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Exercise may not be good enough to reduce mild hypertension in older people, Hopkins experts say

Moderate levels of exercise may not be enough to control mild hypertension in men and women over age 55, the age group most at risk of later developing potentially fatal heart failure, a new four-year study reports. The findings by researchers at Johns Hopkins, to be published in the journal Archives of Internal Medicine online April 11, call into question the effectiveness of national guidelines on exercise for lowering blood pressure in older people.

Current guidelines from the American College of Sports Medicine recommend 30- to 45-minute periods of combined aerobic exercise and moderate weightlifting, three to five times per week, with an expected reduction in blood pressure of 8 millimeters to 10 millimeters of mercury (mm/Hg).

"Exercise is highly recommended for reducing blood pressure and is part of prevention and treatment programs for an estimated 90 percent of adults in the United States who eventually develop hypertension," says exercise physiologist Kerry J. Stewart, Ed.D., professor of medicine and director of clinical and research exercise physiology programs at The Johns Hopkins University School of Medicine and its Heart Institute. "But current exercise guidelines were based on studies that had several limitations, including that they were not tested in older adults."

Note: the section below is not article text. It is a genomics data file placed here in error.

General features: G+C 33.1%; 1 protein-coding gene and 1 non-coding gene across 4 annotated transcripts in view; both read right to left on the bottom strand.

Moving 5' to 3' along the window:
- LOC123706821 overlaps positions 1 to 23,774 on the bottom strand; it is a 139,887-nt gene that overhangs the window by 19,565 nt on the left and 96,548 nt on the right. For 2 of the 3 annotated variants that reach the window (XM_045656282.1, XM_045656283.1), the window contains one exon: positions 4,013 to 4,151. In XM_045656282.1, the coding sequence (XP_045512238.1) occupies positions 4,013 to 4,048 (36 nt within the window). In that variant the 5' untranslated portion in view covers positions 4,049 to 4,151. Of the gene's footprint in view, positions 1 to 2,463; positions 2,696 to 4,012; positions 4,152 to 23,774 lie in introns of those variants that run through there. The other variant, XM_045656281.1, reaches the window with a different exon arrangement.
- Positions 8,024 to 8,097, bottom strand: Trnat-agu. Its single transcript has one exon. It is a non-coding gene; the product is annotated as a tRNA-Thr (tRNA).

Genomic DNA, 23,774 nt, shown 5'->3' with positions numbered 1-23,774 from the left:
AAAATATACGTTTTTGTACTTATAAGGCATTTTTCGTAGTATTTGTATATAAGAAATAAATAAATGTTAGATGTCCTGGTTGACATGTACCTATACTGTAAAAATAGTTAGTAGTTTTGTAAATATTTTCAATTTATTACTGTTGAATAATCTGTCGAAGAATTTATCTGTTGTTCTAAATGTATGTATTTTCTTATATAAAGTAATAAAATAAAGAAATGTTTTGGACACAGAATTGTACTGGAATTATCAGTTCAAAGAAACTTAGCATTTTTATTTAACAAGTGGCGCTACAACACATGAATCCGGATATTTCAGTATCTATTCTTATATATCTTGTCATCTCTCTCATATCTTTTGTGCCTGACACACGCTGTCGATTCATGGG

Previous studies, says Stewart, who led the new study, examined mostly younger men in whom high blood pressure has different characteristics and causes than are the case in older people. Hypertension in younger adults is often due to a high cardiac output when at rest and during exercise, where the heart beats faster than it has to, he adds. However, hypertension in mature adults results from changes in the walls of the large arteries that carry blood throughout the body. These blood vessels become less elastic or flexible, a condition known as arterial stiffening, and this causes blood pressure to rise.

The Hopkins study, formally known as the S
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Contact: David March
dmarch1@jhmi.edu
410-955-1534
Johns Hopkins Medical Institutions
11-Apr-2005


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